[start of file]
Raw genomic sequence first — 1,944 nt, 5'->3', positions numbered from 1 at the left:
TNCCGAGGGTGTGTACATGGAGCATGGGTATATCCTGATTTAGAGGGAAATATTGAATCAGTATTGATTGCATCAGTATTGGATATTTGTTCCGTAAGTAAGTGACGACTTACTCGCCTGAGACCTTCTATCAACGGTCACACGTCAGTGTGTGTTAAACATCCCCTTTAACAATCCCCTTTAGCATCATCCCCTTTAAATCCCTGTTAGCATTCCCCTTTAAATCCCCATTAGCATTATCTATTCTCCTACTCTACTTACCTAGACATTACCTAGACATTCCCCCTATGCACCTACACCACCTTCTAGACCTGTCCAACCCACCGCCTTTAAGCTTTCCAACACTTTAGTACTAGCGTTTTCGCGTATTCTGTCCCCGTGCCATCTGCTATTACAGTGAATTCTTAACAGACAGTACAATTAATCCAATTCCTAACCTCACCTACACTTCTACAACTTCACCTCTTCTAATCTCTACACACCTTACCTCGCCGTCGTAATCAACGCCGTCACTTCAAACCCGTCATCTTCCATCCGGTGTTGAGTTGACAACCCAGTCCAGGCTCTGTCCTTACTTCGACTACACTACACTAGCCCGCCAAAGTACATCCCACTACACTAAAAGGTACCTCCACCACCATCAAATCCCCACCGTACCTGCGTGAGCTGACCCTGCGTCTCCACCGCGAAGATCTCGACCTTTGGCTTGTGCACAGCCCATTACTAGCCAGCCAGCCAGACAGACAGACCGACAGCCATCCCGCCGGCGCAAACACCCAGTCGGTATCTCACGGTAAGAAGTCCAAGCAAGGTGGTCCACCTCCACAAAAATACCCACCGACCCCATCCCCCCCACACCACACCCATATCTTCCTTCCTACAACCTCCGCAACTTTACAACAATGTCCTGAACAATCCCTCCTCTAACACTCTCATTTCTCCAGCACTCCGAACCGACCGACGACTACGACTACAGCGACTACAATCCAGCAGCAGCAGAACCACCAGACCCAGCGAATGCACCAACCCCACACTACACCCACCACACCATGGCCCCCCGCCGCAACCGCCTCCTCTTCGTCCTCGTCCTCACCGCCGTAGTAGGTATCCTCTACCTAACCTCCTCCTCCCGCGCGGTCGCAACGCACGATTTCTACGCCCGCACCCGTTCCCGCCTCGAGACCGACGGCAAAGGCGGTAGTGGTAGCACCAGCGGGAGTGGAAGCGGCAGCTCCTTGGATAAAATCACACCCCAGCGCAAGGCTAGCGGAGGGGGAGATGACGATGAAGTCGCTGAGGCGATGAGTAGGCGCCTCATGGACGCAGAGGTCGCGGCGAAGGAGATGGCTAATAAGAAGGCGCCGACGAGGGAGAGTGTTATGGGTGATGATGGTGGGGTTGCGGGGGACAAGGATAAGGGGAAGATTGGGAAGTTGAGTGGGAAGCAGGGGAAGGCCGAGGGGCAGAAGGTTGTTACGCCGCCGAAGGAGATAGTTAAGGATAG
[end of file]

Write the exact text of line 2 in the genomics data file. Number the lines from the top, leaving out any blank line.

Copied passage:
TNCCGAGGGTGTGTACATGGAGCATGGGTATATCCTGATTTAGAGGGAAATATTGAATCAGTATTGATTGCATCAGTATTGGATATTTGTTCCGTAAGTAAGTGACGACTTACTCGCCTGAGACCTTCTATCAACGGTCACACGTCAGTGTGTGTTAAACATCCCCTTTAACAATCCCCTTTAGCATCATCCCCTTTAAATCCCTGTTAGCATTCCCCTTTAAATCCCCATTAGCATTATCTATTCTCCTACTCTACTTACCTAGACATTACCTAGACATTCCCCCTATGCACCTACACCACCTTCTAGACCTGTCCAACCCACCGCCTTTAAGCTTTCCAACACTTTAGTACTAGCGTTTTCGCGTATTCTGTCCCCGTGCCATCTGCTATTACAGTGAATTCTTAACAGACAGTACAATTAATCCAATTCCTAACCTCACCTACACTTCTACAACTTCACCTCTTCTAATCTCTACACACCTTACCTCGCCGTCGTAATCAACGCCGTCACTTCAAACCCGTCATCTTCCATCCGGTGTTGAGTTGACAACCCAGTCCAGGCTCTGTCCTTACTTCGACTACACTACACTAGCCCGCCAAAGTACATCCCACTACACTAAAAGGTACCTCCACCACCATCAAATCCCCACCGTACCTGCGTGAGCTGACCCTGCGTCTCCACCGCGAAGATCTCGACCTTTGGCTTGTGCACAGCCCATTACTAGCCAGCCAGCCAGACAGACAGACCGACAGCCATCCCGCCGGCGCAAACACCCAGTCGGTATCTCACGGTAAGAAGTCCAAGCAAGGTGGTCCACCTCCACAAAAATACCCACCGACCCCATCCCCCCCACACCACACCCATATCTTCCTTCCTACAACCTCCGCAACTTTACAACAATGTCCTGAACAATCCCTCCTCTAACACTCTCATTTCTCCAGCACTCCGAACCGACCGACGACTACGACTACAGCGACTACAATCCAGCAGCAGCAGAACCACCAGACCCAGCGAATGCACCAACCCCACACTACACCCACCACACCATGGCCCCCCGCCGCAACCGCCTCCTCTTCGTCCTCGTCCTCACCGCCGTAGTAGGTATCCTCTACCTAACCTCCTCCTCCCGCGCGGTCGCAACGCACGATTTCTACGCCCGCACCCGTTCCCGCCTCGAGACCGACGGCAAAGGCGGTAGTGGTAGCACCAGCGGGAGTGGAAGCGGCAGCTCCTTGGATAAAATCACACCCCAGCGCAAGGCTAGCGGAGGGGGAGATGACGATGAAGTCGCTGAGGCGATGAGTAGGCGCCTCATGGACGCAGAGGTCGCGGCGAAGGAGATGGCTAATAAGAAGGCGCCGACGAGGGAGAGTGTTATGGGTGATGATGGTGGGGTTGCGGGGGACAAGGATAAGGGGAAGATTGGGAAGTTGAGTGGGAAGCAGGGGAAGGCCGAGGGGCAGAAGGTTGTTACGCCGCCGAAGGAGATAGTTAAGGATAG